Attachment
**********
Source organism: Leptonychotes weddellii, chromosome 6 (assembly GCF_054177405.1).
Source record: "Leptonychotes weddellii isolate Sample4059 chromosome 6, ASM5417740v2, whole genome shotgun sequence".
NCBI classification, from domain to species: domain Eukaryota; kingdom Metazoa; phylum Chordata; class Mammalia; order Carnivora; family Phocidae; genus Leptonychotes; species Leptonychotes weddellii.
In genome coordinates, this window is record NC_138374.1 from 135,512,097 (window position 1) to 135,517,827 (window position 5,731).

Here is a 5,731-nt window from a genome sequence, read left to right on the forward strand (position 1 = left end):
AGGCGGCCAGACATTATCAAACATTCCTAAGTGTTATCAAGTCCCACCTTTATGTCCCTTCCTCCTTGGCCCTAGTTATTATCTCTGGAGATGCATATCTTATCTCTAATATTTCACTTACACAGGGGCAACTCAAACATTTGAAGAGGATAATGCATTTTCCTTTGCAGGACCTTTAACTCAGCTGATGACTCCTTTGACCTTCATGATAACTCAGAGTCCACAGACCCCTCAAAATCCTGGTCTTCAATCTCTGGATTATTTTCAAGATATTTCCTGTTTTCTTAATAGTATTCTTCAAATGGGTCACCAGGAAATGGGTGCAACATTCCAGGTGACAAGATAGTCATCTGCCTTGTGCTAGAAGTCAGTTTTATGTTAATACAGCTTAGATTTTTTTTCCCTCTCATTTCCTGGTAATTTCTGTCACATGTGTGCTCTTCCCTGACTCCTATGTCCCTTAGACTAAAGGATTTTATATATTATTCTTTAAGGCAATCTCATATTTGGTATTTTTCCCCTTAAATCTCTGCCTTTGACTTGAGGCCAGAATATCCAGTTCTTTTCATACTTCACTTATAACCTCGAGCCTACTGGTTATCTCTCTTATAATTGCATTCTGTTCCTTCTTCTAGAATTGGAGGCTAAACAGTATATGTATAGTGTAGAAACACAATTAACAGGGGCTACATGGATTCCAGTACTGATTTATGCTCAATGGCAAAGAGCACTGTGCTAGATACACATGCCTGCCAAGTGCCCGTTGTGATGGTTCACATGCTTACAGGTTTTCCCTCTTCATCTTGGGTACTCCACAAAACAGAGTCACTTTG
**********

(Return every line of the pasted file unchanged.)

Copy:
Source organism: Leptonychotes weddellii, chromosome 6 (assembly GCF_054177405.1).
Source record: "Leptonychotes weddellii isolate Sample4059 chromosome 6, ASM5417740v2, whole genome shotgun sequence".
NCBI classification, from domain to species: domain Eukaryota; kingdom Metazoa; phylum Chordata; class Mammalia; order Carnivora; family Phocidae; genus Leptonychotes; species Leptonychotes weddellii.
In genome coordinates, this window is record NC_138374.1 from 135,512,097 (window position 1) to 135,517,827 (window position 5,731).

Here is a 5,731-nt window from a genome sequence, read left to right on the forward strand (position 1 = left end):
AGGCGGCCAGACATTATCAAACATTCCTAAGTGTTATCAAGTCCCACCTTTATGTCCCTTCCTCCTTGGCCCTAGTTATTATCTCTGGAGATGCATATCTTATCTCTAATATTTCACTTACACAGGGGCAACTCAAACATTTGAAGAGGATAATGCATTTTCCTTTGCAGGACCTTTAACTCAGCTGATGACTCCTTTGACCTTCATGATAACTCAGAGTCCACAGACCCCTCAAAATCCTGGTCTTCAATCTCTGGATTATTTTCAAGATATTTCCTGTTTTCTTAATAGTATTCTTCAAATGGGTCACCAGGAAATGGGTGCAACATTCCAGGTGACAAGATAGTCATCTGCCTTGTGCTAGAAGTCAGTTTTATGTTAATACAGCTTAGATTTTTTTTCCCTCTCATTTCCTGGTAATTTCTGTCACATGTGTGCTCTTCCCTGACTCCTATGTCCCTTAGACTAAAGGATTTTATATATTATTCTTTAAGGCAATCTCATATTTGGTATTTTTCCCCTTAAATCTCTGCCTTTGACTTGAGGCCAGAATATCCAGTTCTTTTCATACTTCACTTATAACCTCGAGCCTACTGGTTATCTCTCTTATAATTGCATTCTGTTCCTTCTTCTAGAATTGGAGGCTAAACAGTATATGTATAGTGTAGAAACACAATTAACAGGGGCTACATGGATTCCAGTACTGATTTATGCTCAATGGCAAAGAGCACTGTGCTAGATACACATGCCTGCCAAGTGCCCGTTGTGATGGTTCACATGCTTACAGGTTTTCCCTCTTCATCTTGGGTACTCCACAAAACAGAGTCACTTTG